3. Low dose effects of a Withania somnifera extract on altered marble burying behavior in stressed mice

    PubMed Central

    Dey, Amitabha; Chatterjee, Shyam Sunder; Kumar, Vikas

    2016-01-01

    Aim: Withania somnifera root (WSR) extracts are often used in traditionally known Indian systems of medicine for prevention and cure of psychosomatic disorders. The reported experiment was designed to test whether low daily oral doses of such extracts are also effective in suppressing marble burying behavior in stressed mice or not. Materials and Methods: Groups of mice treated with 10, 20, or 40 mg/kg daily oral doses of WSR were subjected to a foot shock stress-induced hyperthermia test on the 1st, 5th, 7th, and 10th day of the experiment. On the 11th and 12th treatment days, they were subjected to marble burying tests. Stress response suppressing effects of low dose WSR were estimated by its effects on body weight and basal core temperature of animals during the course of the experiment. Results: Alterations in bodyweight and basal core temperature triggered by repeated exposures to foot shock stress were absent even in the 10 mg/kg/day WSR treated group, whereas the effectiveness of the extract in foot shock stress-induced hyperthermia and marble burying tests increased with its increasing daily dose. Conclusion: Marble burying test in stressed mice is well suited for identifying bioactive constituents of W. somnifera like medicinal plants with adaptogenic, anxiolytic and antidepressant activities, or for quantifying pharmacological interactions between them. PMID:27366354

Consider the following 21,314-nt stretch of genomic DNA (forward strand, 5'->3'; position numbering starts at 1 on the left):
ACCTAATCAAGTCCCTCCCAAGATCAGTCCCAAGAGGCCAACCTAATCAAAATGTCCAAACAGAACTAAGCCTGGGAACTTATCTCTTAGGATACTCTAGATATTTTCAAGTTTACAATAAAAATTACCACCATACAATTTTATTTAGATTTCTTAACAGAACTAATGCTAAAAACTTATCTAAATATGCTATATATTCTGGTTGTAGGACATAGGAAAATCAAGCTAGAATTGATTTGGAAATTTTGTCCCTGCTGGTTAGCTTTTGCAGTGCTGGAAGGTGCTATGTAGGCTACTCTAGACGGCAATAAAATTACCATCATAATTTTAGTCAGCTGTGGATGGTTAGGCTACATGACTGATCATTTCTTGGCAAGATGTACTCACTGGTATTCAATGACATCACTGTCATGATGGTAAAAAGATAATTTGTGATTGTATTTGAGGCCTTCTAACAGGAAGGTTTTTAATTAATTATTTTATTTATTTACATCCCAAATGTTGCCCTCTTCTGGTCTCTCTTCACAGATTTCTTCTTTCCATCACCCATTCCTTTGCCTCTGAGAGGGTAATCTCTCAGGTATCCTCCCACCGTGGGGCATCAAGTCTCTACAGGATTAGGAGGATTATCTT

4. Decreased fish diversity found near marble industry effluents in River Barandu, Pakistan.

    PubMed

    Mulk, Shahi; Korai, Abdul Latif; Azizullah, Azizullah; Khattak, Muhammad Nasir Khan

    2016-01-01